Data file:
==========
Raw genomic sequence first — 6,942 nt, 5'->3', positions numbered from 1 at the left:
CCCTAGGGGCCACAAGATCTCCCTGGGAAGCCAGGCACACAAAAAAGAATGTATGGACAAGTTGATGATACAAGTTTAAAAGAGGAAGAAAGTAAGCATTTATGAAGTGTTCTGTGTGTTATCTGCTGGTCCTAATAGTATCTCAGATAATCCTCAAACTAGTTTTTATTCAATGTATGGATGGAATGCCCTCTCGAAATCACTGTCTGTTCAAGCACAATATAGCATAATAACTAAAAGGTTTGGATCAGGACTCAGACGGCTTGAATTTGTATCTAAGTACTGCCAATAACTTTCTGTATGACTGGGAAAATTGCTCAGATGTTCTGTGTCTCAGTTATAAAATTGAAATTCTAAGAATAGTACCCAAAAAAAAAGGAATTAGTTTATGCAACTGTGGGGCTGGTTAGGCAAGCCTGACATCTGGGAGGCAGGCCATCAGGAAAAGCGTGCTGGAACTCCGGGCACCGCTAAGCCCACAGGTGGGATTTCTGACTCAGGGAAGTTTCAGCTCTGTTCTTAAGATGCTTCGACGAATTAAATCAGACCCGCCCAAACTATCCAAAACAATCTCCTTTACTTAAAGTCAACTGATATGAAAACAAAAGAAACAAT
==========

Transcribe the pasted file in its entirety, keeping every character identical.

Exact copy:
Raw genomic sequence first — 6,942 nt, 5'->3', positions numbered from 1 at the left:
CCCTAGGGGCCACAAGATCTCCCTGGGAAGCCAGGCACACAAAAAAGAATGTATGGACAAGTTGATGATACAAGTTTAAAAGAGGAAGAAAGTAAGCATTTATGAAGTGTTCTGTGTGTTATCTGCTGGTCCTAATAGTATCTCAGATAATCCTCAAACTAGTTTTTATTCAATGTATGGATGGAATGCCCTCTCGAAATCACTGTCTGTTCAAGCACAATATAGCATAATAACTAAAAGGTTTGGATCAGGACTCAGACGGCTTGAATTTGTATCTAAGTACTGCCAATAACTTTCTGTATGACTGGGAAAATTGCTCAGATGTTCTGTGTCTCAGTTATAAAATTGAAATTCTAAGAATAGTACCCAAAAAAAAAGGAATTAGTTTATGCAACTGTGGGGCTGGTTAGGCAAGCCTGACATCTGGGAGGCAGGCCATCAGGAAAAGCGTGCTGGAACTCCGGGCACCGCTAAGCCCACAGGTGGGATTTCTGACTCAGGGAAGTTTCAGCTCTGTTCTTAAGATGCTTCGACGAATTAAATCAGACCCGCCCAAACTATCCAAAACAATCTCCTTTACTTAAAGTCAACTGATATGAAAACAAAAGAAACAAT